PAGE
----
A Trauma Artist examines how O'Brien's works variously rewrite his
own traumatization during the war in Vietnam as a never-ending
fiction that paradoxically "recovers" personal experience by both
recapturing and (re)disguising it. Mark Heberle considers O'Brien's
career as a writer through the prisms of post-traumatic stress
disorder, postmodernist metafiction, and post -- World War II
American political uncertainties and public violence.
Based on recent conversations with O'Brien, previously published
interviews, and new readings of all his works through 1999, this
book is the first study to concentrate on the role and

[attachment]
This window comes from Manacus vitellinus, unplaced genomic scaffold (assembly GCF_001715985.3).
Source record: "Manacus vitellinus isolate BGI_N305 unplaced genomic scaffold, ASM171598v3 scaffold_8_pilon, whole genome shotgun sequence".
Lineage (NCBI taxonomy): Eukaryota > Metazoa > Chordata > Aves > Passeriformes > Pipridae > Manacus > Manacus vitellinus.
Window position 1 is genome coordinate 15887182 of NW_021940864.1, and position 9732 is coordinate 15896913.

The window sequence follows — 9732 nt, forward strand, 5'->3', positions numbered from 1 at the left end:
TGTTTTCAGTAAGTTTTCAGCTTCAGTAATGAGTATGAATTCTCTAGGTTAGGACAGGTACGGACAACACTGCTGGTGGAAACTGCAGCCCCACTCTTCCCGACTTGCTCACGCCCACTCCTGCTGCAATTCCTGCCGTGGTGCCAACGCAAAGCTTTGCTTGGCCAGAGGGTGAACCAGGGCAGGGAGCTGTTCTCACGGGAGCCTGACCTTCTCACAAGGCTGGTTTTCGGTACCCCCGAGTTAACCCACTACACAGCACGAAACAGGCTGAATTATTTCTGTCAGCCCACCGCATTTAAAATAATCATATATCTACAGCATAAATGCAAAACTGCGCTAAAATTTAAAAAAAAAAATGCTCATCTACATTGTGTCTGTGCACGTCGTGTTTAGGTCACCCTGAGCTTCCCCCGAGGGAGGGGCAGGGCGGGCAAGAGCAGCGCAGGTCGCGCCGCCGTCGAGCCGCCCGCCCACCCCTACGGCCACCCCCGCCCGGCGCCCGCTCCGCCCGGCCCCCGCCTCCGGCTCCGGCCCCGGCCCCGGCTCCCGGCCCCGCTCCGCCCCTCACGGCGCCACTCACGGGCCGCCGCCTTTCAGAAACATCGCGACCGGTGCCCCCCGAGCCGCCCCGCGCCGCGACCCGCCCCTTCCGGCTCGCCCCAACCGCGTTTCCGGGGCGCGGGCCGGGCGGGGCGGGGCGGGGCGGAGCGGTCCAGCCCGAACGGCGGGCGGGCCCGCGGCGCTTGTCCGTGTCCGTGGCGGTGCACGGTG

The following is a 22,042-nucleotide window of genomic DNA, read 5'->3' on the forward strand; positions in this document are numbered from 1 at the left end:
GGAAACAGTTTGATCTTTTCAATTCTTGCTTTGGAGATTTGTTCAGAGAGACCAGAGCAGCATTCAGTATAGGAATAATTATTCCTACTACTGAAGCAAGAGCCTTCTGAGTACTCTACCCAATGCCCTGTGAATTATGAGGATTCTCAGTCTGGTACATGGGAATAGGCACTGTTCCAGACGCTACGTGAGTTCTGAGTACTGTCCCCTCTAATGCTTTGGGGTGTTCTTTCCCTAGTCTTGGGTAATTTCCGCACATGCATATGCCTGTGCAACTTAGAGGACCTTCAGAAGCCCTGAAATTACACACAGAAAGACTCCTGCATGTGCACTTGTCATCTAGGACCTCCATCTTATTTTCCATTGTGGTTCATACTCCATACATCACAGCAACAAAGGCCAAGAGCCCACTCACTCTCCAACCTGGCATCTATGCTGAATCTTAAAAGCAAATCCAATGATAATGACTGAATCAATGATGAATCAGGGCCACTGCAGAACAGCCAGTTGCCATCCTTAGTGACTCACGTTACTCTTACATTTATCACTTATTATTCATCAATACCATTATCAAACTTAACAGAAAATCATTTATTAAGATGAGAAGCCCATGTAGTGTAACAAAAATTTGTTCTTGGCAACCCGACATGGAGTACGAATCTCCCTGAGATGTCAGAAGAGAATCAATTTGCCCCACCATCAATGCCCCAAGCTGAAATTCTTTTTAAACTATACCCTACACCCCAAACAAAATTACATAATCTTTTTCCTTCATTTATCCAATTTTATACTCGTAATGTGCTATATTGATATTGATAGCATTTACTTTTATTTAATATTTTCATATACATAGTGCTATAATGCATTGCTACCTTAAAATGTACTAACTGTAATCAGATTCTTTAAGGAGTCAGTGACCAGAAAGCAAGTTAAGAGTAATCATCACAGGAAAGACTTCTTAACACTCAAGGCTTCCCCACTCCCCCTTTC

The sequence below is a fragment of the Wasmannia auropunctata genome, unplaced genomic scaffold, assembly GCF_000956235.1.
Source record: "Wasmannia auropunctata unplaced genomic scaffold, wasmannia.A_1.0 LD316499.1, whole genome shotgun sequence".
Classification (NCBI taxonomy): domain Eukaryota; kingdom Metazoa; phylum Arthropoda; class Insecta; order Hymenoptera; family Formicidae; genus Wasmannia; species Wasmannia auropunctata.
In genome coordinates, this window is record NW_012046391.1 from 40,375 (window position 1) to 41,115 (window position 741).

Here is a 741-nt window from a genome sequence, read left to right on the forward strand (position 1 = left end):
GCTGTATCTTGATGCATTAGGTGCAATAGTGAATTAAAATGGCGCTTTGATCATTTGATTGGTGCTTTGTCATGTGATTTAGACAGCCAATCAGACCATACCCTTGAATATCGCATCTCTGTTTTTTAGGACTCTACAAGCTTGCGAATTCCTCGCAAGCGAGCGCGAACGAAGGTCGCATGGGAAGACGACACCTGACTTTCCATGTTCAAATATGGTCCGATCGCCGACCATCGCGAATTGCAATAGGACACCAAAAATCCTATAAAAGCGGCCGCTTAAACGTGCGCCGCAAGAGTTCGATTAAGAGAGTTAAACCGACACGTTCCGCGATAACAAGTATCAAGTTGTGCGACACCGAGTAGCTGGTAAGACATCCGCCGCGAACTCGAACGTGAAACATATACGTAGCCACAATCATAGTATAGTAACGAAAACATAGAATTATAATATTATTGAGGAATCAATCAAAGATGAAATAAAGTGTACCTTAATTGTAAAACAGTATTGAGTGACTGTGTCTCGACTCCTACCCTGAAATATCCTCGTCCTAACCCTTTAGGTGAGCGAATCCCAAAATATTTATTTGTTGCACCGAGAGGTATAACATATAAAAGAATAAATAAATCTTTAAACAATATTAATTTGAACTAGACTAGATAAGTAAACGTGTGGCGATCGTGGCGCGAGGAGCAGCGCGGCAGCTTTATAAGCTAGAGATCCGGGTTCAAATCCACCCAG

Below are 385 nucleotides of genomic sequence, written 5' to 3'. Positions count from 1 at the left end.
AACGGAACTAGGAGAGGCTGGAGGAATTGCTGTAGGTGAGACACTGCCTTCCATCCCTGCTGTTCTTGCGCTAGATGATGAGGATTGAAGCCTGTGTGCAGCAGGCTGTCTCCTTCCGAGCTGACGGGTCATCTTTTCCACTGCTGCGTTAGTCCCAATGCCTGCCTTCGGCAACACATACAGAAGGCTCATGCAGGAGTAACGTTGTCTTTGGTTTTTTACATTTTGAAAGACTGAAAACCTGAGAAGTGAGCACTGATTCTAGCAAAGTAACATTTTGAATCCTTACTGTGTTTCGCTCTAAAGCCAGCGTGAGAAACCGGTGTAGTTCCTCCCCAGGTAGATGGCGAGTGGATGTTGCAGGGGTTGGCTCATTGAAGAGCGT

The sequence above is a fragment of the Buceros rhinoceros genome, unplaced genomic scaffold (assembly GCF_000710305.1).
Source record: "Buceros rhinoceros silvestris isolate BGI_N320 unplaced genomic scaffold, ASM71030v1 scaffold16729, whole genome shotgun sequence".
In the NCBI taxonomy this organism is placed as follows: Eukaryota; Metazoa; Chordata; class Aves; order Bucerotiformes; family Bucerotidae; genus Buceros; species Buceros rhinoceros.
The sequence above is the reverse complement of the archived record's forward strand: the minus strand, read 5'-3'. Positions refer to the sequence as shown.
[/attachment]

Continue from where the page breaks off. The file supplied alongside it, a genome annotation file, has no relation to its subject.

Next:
representation of trauma as the central focus of all O'Brien's
works, whether situated in Vietnam, in post-Vietnam America, or in
the imagination of protagonists suspended between the two. By doing
so, heberle redefines O'Brien as a major U.S. writer of the late
twentieth century whose representations of self-damaging
experiences and narratives of recovery characterize not only the
war in Vietnam but also relationships between fathers and sons and
men and women in the post-traumatic culture of the contemporary
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